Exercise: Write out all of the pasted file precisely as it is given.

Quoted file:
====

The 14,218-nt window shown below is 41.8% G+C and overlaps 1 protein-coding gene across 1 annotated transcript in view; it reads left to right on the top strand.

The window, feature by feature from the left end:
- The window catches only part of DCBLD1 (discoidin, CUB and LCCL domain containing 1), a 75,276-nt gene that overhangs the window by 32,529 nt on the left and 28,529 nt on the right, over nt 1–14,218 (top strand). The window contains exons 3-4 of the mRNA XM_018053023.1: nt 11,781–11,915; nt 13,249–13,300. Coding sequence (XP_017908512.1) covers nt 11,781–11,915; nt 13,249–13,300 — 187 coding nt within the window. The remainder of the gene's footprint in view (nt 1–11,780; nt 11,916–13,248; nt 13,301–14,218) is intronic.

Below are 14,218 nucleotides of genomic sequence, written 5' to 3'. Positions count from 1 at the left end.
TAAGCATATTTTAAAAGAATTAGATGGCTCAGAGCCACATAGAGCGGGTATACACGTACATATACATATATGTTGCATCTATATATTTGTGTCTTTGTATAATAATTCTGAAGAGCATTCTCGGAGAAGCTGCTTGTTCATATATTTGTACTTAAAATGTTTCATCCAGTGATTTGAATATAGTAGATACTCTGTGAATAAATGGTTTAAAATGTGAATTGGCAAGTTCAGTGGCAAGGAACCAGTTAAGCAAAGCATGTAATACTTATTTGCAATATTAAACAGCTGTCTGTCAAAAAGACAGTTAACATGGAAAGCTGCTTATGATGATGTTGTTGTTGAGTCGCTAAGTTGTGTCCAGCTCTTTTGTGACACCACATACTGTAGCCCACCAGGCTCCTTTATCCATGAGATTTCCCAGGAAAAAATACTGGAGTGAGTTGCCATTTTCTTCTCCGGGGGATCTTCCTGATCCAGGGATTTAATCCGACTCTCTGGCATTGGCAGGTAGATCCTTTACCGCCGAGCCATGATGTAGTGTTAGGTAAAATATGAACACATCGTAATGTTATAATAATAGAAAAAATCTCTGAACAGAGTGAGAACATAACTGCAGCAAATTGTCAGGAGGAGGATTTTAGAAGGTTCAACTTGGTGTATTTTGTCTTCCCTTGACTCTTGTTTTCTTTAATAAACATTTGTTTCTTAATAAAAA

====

The 14,218-nt window shown below is 41.8% G+C and overlaps 1 protein-coding gene across 1 annotated transcript in view; it reads left to right on the top strand.

The window, feature by feature from the left end:
- The window catches only part of DCBLD1 (discoidin, CUB and LCCL domain containing 1), a 75,276-nt gene that overhangs the window by 32,529 nt on the left and 28,529 nt on the right, over nt 1–14,218 (top strand). The window contains exons 3-4 of the mRNA XM_018053023.1: nt 11,781–11,915; nt 13,249–13,300. Coding sequence (XP_017908512.1) covers nt 11,781–11,915; nt 13,249–13,300 — 187 coding nt within the window. The remainder of the gene's footprint in view (nt 1–11,780; nt 11,916–13,248; nt 13,301–14,218) is intronic.

Below are 14,218 nucleotides of genomic sequence, written 5' to 3'. Positions count from 1 at the left end.
TAAGCATATTTTAAAAGAATTAGATGGCTCAGAGCCACATAGAGCGGGTATACACGTACATATACATATATGTTGCATCTATATATTTGTGTCTTTGTATAATAATTCTGAAGAGCATTCTCGGAGAAGCTGCTTGTTCATATATTTGTACTTAAAATGTTTCATCCAGTGATTTGAATATAGTAGATACTCTGTGAATAAATGGTTTAAAATGTGAATTGGCAAGTTCAGTGGCAAGGAACCAGTTAAGCAAAGCATGTAATACTTATTTGCAATATTAAACAGCTGTCTGTCAAAAAGACAGTTAACATGGAAAGCTGCTTATGATGATGTTGTTGTTGAGTCGCTAAGTTGTGTCCAGCTCTTTTGTGACACCACATACTGTAGCCCACCAGGCTCCTTTATCCATGAGATTTCCCAGGAAAAAATACTGGAGTGAGTTGCCATTTTCTTCTCCGGGGGATCTTCCTGATCCAGGGATTTAATCCGACTCTCTGGCATTGGCAGGTAGATCCTTTACCGCCGAGCCATGATGTAGTGTTAGGTAAAATATGAACACATCGTAATGTTATAATAATAGAAAAAATCTCTGAACAGAGTGAGAACATAACTGCAGCAAATTGTCAGGAGGAGGATTTTAGAAGGTTCAACTTGGTGTATTTTGTCTTCCCTTGACTCTTGTTTTCTTTAATAAACATTTGTTTCTTAATAAAAA